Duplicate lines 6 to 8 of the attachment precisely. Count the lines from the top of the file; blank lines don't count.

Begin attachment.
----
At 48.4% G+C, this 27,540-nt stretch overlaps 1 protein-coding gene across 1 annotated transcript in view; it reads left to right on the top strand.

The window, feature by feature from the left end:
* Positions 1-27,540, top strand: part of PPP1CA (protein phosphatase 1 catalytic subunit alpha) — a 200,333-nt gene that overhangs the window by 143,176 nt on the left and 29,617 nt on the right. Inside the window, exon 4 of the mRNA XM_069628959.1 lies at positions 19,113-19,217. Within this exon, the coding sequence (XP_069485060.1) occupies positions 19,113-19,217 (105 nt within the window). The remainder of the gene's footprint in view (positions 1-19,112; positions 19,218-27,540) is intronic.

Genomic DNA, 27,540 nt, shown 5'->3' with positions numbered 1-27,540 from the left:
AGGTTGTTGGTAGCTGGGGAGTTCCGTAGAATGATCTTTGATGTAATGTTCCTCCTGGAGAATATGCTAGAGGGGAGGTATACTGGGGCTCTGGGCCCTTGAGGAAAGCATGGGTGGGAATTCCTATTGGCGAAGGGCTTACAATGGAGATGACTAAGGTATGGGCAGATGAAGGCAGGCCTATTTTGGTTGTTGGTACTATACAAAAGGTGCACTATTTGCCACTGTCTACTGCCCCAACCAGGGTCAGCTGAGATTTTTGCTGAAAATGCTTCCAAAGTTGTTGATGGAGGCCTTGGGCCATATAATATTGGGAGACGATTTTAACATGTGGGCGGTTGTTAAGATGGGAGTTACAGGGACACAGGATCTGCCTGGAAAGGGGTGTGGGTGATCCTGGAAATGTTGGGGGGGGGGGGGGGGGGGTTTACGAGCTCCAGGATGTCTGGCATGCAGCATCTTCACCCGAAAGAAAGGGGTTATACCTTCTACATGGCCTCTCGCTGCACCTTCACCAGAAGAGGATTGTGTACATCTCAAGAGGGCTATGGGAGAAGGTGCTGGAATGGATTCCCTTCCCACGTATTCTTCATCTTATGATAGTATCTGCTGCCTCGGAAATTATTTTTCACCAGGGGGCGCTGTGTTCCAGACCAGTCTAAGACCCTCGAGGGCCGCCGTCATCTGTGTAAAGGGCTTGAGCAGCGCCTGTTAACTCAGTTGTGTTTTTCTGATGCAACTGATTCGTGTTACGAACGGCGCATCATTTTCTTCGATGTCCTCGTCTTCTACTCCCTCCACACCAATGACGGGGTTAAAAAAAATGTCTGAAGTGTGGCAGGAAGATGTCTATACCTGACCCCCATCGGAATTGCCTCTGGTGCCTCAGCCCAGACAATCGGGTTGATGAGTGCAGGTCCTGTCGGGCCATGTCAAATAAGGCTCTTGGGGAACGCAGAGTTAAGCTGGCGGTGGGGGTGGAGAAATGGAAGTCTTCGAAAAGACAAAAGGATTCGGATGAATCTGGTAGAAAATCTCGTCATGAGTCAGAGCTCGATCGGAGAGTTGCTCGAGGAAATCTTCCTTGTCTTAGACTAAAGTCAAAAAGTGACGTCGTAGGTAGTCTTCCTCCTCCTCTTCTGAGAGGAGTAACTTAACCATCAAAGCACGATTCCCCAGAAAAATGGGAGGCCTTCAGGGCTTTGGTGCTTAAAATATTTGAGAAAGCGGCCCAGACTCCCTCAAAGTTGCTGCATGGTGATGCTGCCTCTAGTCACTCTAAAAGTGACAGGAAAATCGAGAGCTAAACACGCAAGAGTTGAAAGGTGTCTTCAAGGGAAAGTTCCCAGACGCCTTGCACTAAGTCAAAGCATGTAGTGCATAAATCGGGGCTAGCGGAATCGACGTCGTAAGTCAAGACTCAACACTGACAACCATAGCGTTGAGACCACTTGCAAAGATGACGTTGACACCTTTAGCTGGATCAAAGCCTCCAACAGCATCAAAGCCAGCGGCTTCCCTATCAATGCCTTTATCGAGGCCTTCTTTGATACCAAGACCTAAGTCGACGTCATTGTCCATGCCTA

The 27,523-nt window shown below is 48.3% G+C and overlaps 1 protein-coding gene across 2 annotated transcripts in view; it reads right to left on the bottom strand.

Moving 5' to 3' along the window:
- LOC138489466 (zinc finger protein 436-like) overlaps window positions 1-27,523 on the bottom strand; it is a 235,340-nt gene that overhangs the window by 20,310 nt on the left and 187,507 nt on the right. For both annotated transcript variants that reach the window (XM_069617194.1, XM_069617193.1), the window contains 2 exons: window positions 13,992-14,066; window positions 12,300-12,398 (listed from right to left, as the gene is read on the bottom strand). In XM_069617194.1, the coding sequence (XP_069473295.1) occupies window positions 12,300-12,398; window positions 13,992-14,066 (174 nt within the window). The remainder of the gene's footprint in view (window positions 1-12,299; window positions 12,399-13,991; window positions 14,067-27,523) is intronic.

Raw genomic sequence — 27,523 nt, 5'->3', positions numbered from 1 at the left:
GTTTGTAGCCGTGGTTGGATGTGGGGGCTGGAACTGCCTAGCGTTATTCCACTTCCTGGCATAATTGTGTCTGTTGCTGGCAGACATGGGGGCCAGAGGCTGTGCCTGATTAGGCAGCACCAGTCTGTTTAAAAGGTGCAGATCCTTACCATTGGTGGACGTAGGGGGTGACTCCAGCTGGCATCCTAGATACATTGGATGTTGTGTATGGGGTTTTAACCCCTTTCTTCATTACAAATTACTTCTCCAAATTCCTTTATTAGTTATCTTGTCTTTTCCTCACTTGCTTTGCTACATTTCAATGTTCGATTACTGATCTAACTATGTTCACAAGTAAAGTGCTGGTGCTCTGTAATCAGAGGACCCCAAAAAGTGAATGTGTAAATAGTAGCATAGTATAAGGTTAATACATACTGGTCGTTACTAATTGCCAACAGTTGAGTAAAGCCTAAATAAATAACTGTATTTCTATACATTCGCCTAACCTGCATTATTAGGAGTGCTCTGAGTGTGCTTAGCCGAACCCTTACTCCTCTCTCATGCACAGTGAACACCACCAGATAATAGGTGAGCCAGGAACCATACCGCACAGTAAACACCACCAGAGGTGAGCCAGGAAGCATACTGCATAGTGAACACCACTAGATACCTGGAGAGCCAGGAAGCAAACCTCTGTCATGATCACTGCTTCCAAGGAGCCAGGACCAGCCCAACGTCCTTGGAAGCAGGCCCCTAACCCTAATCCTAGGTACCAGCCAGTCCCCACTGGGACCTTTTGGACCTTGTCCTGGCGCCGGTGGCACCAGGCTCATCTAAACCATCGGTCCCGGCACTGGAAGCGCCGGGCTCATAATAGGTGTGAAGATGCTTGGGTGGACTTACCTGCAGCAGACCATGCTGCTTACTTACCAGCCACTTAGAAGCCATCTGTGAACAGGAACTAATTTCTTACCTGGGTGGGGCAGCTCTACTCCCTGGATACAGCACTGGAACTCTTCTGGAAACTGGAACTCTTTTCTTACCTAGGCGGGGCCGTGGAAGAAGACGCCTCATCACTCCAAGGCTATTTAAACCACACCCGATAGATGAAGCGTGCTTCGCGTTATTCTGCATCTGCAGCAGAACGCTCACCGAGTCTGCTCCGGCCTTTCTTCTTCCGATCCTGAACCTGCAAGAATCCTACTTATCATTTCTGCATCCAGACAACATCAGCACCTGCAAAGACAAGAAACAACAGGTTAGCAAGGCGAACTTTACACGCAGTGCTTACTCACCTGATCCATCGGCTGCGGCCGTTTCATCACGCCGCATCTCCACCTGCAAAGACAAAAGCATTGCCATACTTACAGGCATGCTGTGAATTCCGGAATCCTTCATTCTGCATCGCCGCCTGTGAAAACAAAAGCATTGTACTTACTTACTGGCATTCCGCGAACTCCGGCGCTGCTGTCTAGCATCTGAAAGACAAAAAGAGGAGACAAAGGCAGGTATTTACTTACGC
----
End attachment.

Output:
The 27,523-nt window shown below is 48.3% G+C and overlaps 1 protein-coding gene across 2 annotated transcripts in view; it reads right to left on the bottom strand.

Moving 5' to 3' along the window:
- LOC138489466 (zinc finger protein 436-like) overlaps window positions 1-27,523 on the bottom strand; it is a 235,340-nt gene that overhangs the window by 20,310 nt on the left and 187,507 nt on the right. For both annotated transcript variants that reach the window (XM_069617194.1, XM_069617193.1), the window contains 2 exons: window positions 13,992-14,066; window positions 12,300-12,398 (listed from right to left, as the gene is read on the bottom strand). In XM_069617194.1, the coding sequence (XP_069473295.1) occupies window positions 12,300-12,398; window positions 13,992-14,066 (174 nt within the window). The remainder of the gene's footprint in view (window positions 1-12,299; window positions 12,399-13,991; window positions 14,067-27,523) is intronic.